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Old 07-11-2012, 08:16 AM
 
Location: Texas
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"Our approach to the problem of detecting a dark galaxy was simply to shine a bright light on it." explains Simon Lilly (ETH Zurich, Switzerland), co-author of the paper. "We searched for the fluorescent glow of the gas in dark galaxies when they are illuminated by the ultraviolet light from a nearby and very bright quasar. The light from the quasar makes the dark galaxies light up in a process similar to how white clothes are illuminated by ultraviolet lamps in a night club." [1]
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Old 07-11-2012, 09:58 AM
 
Location: Wasilla, Alaska
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I was just reading about that, from a different source.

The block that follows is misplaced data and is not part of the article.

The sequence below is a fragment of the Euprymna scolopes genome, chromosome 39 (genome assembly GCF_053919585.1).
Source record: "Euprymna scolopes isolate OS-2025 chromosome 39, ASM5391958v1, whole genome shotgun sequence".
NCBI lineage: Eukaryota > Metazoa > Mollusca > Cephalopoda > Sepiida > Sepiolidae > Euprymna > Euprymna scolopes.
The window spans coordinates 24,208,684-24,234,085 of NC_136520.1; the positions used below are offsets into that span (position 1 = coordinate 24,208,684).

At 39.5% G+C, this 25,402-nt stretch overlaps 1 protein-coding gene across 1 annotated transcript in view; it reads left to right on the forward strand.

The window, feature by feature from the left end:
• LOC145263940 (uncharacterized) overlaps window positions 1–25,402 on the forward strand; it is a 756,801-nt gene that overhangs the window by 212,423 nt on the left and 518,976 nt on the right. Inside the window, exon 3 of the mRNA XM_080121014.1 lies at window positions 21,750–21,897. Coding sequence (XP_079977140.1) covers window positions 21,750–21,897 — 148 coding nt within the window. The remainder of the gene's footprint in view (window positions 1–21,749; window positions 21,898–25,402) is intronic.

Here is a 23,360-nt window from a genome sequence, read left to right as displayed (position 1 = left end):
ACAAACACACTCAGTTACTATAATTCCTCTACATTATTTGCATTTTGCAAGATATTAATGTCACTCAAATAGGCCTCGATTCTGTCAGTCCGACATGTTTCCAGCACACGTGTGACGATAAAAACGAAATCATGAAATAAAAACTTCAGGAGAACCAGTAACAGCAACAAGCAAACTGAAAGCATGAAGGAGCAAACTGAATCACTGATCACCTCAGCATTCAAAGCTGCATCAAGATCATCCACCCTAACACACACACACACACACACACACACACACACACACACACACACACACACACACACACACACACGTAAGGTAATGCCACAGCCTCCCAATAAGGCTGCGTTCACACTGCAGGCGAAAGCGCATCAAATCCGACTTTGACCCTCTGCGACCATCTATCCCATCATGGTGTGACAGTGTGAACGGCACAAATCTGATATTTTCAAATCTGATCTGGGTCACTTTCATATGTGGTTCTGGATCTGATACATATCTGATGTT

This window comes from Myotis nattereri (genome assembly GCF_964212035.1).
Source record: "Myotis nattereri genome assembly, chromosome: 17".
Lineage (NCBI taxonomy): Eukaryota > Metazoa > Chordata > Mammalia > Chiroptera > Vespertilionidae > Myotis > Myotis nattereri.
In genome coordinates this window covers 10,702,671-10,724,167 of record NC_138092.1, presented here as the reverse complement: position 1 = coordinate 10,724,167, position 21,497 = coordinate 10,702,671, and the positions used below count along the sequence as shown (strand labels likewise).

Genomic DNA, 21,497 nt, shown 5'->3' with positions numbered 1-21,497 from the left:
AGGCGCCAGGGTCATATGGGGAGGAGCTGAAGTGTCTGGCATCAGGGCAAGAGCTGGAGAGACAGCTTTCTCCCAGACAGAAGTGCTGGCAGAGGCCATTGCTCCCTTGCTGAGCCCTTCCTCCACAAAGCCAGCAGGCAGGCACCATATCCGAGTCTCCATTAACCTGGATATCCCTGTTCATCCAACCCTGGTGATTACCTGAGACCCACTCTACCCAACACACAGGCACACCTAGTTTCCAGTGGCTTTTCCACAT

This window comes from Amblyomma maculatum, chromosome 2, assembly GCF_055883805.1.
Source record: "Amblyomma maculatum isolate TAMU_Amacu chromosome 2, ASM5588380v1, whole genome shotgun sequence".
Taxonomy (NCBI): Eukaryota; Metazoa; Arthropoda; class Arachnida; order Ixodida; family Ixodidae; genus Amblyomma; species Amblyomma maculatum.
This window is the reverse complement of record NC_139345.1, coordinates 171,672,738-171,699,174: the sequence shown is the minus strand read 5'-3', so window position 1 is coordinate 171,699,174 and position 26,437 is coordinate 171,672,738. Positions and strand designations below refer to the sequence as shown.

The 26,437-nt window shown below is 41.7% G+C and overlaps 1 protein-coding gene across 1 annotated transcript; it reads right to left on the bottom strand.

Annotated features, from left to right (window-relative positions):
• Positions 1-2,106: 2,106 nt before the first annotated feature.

BBC News - Seeing in the dark

While I consider the new method for discovering dark galaxies exciting, I do have an issue with them calling it "the early Universe." A redshift of z=2.4 is around 11 billion light years away, or 2.7 billion years after the Big Bang. That is not the "early" universe, that is the "intermediate" universe.

For "the early Universe" one needs to start with at least reionization, which is theorized to have been completed by around 150 million years after the Big Bang. It is also theorized that the first galaxies formed some 300 million years after the Big Bang. That would put those objects somewhere between a redshift of 10 < z > 20. If it is not redshifted by at least z~10, it cannot be construed to be "the early Universe."
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